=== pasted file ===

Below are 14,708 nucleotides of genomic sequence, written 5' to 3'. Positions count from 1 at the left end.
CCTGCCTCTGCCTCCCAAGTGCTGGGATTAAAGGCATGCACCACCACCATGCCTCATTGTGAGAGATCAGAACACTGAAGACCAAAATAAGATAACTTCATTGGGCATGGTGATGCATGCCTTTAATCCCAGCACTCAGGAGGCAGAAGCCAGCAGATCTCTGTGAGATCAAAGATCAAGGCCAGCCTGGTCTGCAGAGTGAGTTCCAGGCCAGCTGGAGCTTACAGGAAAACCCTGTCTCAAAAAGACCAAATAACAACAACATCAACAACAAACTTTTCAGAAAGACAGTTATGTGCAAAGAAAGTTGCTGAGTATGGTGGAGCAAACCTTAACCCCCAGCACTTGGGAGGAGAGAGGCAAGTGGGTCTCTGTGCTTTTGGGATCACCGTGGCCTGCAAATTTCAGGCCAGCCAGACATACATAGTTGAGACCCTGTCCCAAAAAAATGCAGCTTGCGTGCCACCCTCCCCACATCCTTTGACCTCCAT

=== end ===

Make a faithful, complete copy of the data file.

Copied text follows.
Below are 14,708 nucleotides of genomic sequence, written 5' to 3'. Positions count from 1 at the left end.
CCTGCCTCTGCCTCCCAAGTGCTGGGATTAAAGGCATGCACCACCACCATGCCTCATTGTGAGAGATCAGAACACTGAAGACCAAAATAAGATAACTTCATTGGGCATGGTGATGCATGCCTTTAATCCCAGCACTCAGGAGGCAGAAGCCAGCAGATCTCTGTGAGATCAAAGATCAAGGCCAGCCTGGTCTGCAGAGTGAGTTCCAGGCCAGCTGGAGCTTACAGGAAAACCCTGTCTCAAAAAGACCAAATAACAACAACATCAACAACAAACTTTTCAGAAAGACAGTTATGTGCAAAGAAAGTTGCTGAGTATGGTGGAGCAAACCTTAACCCCCAGCACTTGGGAGGAGAGAGGCAAGTGGGTCTCTGTGCTTTTGGGATCACCGTGGCCTGCAAATTTCAGGCCAGCCAGACATACATAGTTGAGACCCTGTCCCAAAAAAATGCAGCTTGCGTGCCACCCTCCCCACATCCTTTGACCTCCAT